Why India Wants to Claim Kamala

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Kamala Harris

Birth matters above all in India, but Harris is defined more by her choices than ancestry

Shruti Rajagopalan

FOR very different reasons, both Indians and US conservatives are emphasising Senator Kamala Harris’s Indian heritage. This shouldn’t be entirely surprising. Indians have always been quick to appropriate successful members of their diaspora. And right-wing commentators and even US President Donald Trump are seeking to spread suspicions about the Democratic vice-presidential candidate’s citizenship by emphasising her mother’s Indian background and father’s Jamaican heritage. In reality, though, Harris is the very definition of American.

Indian society still largely believes that identity is determined more by one’s birth and family than by individual choices and actions. Especially for the very large conservative faction in India, caste and religion are assigned at birth, never to be altered. One cannot technically convert to Hinduism. And the caste system, maintained by marriage, ensures very little social mobility. In India, the birth lottery is everything.

So, Harris and other US political leaders such as Bobby Jindal and Nikki Haley will always be claimed as “Indian” even though they are American-born and their public service has been devoted almost exclusively to Americans. By contrast, someone like Sonia Gandhi, who has spent more than five decades in India and led the Indian National Congress party successfully through two national elections, is routinely described as “Italian-born” or a “foreigner”. Had Gandhi not married into the first family of India, her political rise would have been impossible.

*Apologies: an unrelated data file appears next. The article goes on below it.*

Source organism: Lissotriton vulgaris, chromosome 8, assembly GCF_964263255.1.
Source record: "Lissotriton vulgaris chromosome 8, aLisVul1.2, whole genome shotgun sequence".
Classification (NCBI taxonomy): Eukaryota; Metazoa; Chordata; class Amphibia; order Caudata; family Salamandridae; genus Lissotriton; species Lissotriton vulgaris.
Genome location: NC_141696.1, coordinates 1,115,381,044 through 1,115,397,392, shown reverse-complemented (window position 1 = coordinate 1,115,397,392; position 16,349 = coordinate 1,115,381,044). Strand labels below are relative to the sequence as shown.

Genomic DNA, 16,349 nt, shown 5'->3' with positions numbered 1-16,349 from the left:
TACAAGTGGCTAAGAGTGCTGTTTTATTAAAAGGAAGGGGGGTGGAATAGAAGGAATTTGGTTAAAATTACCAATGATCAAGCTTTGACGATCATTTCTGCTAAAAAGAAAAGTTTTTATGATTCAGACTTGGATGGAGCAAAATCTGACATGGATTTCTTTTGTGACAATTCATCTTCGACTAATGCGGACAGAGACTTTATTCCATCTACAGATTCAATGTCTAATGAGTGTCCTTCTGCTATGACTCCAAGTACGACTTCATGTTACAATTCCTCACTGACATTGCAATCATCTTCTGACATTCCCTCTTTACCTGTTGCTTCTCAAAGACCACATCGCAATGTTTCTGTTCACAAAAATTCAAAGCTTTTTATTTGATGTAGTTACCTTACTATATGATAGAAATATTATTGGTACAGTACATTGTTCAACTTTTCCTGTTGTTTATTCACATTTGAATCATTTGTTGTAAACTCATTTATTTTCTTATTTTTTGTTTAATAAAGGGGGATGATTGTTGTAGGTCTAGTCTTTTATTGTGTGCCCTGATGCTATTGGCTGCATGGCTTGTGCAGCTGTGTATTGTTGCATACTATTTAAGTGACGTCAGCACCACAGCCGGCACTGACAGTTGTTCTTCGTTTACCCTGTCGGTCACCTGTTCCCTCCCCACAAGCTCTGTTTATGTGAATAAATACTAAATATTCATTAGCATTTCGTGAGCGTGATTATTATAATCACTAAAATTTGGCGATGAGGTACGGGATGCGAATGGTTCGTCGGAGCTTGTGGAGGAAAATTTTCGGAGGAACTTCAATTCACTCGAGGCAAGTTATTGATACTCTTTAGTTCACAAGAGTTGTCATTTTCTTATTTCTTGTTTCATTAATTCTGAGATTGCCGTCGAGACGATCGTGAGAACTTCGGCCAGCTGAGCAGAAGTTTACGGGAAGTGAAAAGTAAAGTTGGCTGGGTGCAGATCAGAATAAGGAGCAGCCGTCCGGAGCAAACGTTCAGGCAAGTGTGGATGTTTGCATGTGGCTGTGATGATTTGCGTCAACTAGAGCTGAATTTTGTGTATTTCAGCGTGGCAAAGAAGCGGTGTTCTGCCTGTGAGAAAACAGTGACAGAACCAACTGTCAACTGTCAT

That’s not to say Harris’s Indian roots haven’t fundamentally shaped her. Her mother Shyamala Gopalan was born in India and raised in a Tamil Brahmin family, which likely afforded her the Indian equivalent of white privilege. Because of this Brahminical edge, families such as Shyamala’s (and mine), boast multiple generations of college graduates in a country that has yet to achieve 100% basic literacy.

Not unusually for “Tam-Bram” families, Shyamala and all her siblings were encouraged to pursue advanced graduate degrees. In Shyamala’s case, this included a rare opportunity move to the US to attend Berkeley, creating the possibility of joining the Indian-American elite, or what scholars have dubbed “The Other One Percent.” This educational foundation in turn, would have helped ease Harris’s own entry into the ranks of the American elite.

The idea that anyone who comes to this country and works hard can change their fortune is still the essence of America, though. While social mobility is limited in certain demographics, the accident of birth matters less in the US than in almost any other country in the world. The American dream remains a cherished personal and policy goal.

The shame of Brahmins of Besant Nagar